The Bucket Did It

The Bucket Did It
Amber Wong

I dropped my briefcase inside the front door and kicked off my sneakers, toeing them next to two haphazardly thrown pairs of Velcro-fastened kid shoes. The welcome bite of minced ginger hung in the air. For my school- age sons and me, Mom’s annual visit meant fresh cooked Chinese dinners every night, something I could never manage as a single mom. Tonight’s menu: ho yow beef and broccoli. As the overhead fan labored to keep up with the steam billowing around it, Mom grabbed the Lee Kum Kee premium oyster sauce – the good kind – and poured a generous amount, scraping the wok with a metal spoon to keep the meat from overcooking. The orange-flowered smock she’d given me last Christmas clashed with her turquoise polyester pants, but otherwise, all was calm.

I moved close to kiss her. Still watching the food, she leaned her cheek toward me.

“How was your day?” I asked. “Thanks for picking the guys up from school.” I called out toward the family room where Alex and Bryce sat watching TV. “Hi guys! Homework done?”

“Pretty good,” she said as I registered affirmative grunts from the family room. I started riffling through the mail on the way to my bedroom to change out of my work clothes when I heard her add, “Oh, but there’s something wrong with your garage door.” Mom poured the wok contents into a shallow serving dish and nodded at it. “Put that on the table. And the rice. Dinner’s ready.”

I stopped in the doorway and glanced at the bare dining table. Voice raised, “Can you turn off the TV and set the table please? Chopsticks, not forks and knives.” Toward Mom, “The garage door?” My single-car basement garage with its automatic door opener was one of my home’s best features. No running out in the rain to manually yank the garage door open. This morning I’d rolled my garbage can and recycle bins up the steep driveway to the curb without incident. The garage light, though, was an- other matter. It had the nasty habit of shocking you at random times when you flipped it on. I needed to find an electrician but hadn’t found the time. Guiltily, “Was it the garage light? Did it shock you?”

“No, the door, the door. The door won’t close,” she repeated as if I were deaf. “Sit down and eat first while it’s hot.”

Dinner over, I went downstairs to investigate, wincing as I flipped on the light. My gray Mazda sedan was parked head-in, the garage door still open. I usually backed my car into the garage because the driveway was so steep I wanted to approach the street facing forward. But, I rea- soned, car forward or backward, the garage door opener should still work.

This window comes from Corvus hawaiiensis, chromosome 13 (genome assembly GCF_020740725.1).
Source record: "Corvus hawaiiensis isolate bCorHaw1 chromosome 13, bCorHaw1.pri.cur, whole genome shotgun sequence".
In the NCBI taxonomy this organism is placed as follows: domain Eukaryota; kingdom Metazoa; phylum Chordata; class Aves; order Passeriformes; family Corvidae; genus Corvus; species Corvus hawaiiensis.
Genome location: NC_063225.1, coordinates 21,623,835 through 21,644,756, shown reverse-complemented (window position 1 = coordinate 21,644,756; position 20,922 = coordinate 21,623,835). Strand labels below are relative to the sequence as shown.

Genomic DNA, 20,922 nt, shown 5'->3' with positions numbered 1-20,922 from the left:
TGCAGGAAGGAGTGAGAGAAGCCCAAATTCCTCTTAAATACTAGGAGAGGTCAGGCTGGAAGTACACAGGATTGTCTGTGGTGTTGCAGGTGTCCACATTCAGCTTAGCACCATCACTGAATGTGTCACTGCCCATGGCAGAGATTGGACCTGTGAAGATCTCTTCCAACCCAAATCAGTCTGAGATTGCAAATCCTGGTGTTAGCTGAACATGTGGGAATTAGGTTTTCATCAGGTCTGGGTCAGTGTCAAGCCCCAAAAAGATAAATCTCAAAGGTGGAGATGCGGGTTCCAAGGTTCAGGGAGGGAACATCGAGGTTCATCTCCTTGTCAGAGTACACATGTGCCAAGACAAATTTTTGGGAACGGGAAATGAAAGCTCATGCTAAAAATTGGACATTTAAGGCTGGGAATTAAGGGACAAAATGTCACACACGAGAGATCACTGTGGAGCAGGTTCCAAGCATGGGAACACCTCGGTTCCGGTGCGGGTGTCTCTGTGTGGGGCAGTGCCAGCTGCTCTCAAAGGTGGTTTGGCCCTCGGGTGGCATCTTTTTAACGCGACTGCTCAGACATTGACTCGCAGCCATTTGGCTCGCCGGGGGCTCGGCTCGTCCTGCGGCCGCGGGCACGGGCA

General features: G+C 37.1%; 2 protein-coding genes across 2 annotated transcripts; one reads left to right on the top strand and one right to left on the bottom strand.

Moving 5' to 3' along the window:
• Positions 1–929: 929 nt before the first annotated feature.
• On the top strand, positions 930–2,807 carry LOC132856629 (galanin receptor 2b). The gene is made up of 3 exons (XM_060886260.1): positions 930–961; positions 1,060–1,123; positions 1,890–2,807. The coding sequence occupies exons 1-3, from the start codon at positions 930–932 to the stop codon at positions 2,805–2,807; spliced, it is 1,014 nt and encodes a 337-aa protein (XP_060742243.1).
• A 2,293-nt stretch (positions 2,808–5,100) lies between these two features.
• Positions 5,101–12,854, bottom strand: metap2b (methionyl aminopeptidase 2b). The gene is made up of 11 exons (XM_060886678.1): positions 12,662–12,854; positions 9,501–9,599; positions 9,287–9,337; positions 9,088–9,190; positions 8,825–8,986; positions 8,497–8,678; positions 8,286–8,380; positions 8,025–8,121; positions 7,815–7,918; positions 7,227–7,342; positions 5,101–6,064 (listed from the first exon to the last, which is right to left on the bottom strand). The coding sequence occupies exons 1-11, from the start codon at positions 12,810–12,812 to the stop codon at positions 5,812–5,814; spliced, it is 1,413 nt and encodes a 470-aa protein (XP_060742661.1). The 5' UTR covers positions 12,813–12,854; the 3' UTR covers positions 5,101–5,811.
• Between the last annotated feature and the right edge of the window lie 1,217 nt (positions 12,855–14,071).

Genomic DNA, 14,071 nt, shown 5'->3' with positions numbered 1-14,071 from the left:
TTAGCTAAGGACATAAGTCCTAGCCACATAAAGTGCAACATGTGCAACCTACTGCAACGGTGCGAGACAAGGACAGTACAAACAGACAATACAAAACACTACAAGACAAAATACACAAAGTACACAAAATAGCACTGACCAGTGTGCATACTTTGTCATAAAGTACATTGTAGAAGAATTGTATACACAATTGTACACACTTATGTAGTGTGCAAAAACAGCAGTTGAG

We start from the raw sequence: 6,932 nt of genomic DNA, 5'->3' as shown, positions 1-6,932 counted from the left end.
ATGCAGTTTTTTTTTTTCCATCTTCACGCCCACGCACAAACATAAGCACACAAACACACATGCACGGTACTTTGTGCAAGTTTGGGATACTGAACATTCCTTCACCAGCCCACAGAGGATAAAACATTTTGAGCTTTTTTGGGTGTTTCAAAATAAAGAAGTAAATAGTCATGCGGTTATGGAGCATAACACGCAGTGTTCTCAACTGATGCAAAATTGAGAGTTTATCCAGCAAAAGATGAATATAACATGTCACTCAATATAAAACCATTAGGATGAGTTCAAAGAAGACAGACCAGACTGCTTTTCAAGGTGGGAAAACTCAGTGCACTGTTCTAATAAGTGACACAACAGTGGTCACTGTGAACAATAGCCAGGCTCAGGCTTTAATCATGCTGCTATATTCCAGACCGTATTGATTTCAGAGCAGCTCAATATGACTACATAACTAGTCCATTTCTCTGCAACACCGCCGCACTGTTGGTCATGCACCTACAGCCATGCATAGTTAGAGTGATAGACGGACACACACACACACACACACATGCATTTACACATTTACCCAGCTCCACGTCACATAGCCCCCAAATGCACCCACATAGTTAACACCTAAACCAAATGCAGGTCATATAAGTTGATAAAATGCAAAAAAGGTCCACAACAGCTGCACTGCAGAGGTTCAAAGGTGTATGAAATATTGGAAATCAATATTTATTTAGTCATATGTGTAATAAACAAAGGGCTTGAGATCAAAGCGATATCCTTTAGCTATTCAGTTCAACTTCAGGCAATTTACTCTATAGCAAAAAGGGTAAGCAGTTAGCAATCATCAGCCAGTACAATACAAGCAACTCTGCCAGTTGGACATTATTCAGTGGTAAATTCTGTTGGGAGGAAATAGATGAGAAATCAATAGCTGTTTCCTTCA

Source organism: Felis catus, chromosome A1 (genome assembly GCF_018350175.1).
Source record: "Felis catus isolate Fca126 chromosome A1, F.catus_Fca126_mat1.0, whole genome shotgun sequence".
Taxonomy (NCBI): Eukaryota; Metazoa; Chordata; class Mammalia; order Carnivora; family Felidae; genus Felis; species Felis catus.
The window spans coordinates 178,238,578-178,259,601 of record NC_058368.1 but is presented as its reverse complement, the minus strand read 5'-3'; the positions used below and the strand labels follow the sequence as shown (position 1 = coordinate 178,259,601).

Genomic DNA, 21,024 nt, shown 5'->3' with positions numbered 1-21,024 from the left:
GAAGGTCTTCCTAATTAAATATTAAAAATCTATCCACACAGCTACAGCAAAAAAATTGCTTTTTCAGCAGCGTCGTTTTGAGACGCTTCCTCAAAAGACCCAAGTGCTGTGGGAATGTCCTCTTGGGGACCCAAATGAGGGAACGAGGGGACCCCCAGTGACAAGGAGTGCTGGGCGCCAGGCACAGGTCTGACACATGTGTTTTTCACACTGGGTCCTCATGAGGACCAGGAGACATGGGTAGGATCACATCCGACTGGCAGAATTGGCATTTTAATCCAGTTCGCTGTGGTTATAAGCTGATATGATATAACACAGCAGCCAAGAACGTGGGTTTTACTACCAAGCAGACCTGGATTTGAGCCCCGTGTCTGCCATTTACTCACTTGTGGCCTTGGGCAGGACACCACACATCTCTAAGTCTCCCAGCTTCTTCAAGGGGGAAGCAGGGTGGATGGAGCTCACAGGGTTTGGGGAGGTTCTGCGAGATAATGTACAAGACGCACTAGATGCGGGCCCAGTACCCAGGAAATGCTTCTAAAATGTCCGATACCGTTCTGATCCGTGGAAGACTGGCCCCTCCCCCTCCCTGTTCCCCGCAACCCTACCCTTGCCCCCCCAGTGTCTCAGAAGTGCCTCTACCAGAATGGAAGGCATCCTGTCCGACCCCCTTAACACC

Looking up, I saw that the drive chain to the garage door hung loose over the car trunk. Simple – it must have just slipped off its track. I grabbed a step stool and forced the greasy chain back onto the sprockets, making sure that every link of the chain was engaged. But the fix was tem- porary. When I got down and pressed the garage door button, the chain immediately jumped off the sprockets again. Two more tries – same result.

That’s when I saw the roof of my car. White paint scrapes – the color of the inside of my garage door – trailed a foot-wide dent across the back half of the roof. I swore under my breath. How could she have forgot- ten to mention this to me? Clearly, she’d driven up the steep driveway and pressed the garage door button a little too soon. Why not just admit it?

Because, I reminded myself, this was nothing new. From childhood on, as I’d grown to understand cause and effect, action and reaction, the physics of social relationships, I’d also come to recognize Mom’s capacity for distortion, for deflecting blame, for bending facts to support her case; in essence, for exploiting those loopholes that require courts to demand the truth, the whole truth, and nothing but the truth, because that phrase is not at all redundant. “It’s one of my best traits,” Mom claimed without apology. “I can rationalize my way out of anything. I should have been a lawyer.”

A memory: Alex, age two, sits in the bathtub, his plastic bucket and bath toys floating around him. The water’s turning cool. The towel bars are empty, so I run to the linen closet. When I return moments later, a widening pool of water is soaking the carpet outside the tub. “Oh shit!” I cry, tossing down a towel to blot the rug. Alex leaps up, tiny toes gripping the tub’s slick surface. Tears threaten. He points accusingly at the bucket rolling slowly on the carpet. “The bucket did it! The bucket did it!” he shouts.

I quickly snug him up in a clean dry towel so he can’t see me laugh. His trembling surprises me; now I’m ashamed I overreacted. I stroke his hair and draw him into my warmth. When he calms, we replay the bucket scene. Did he fill the bucket and balance it on the edge of the tub? He nods slowly. Did it tip over? He nods, faster this time. “It’s okay,” I say softly, “it was just an accident.” I bend to whisper in his ear. “And I’m sorry I yelled at you.”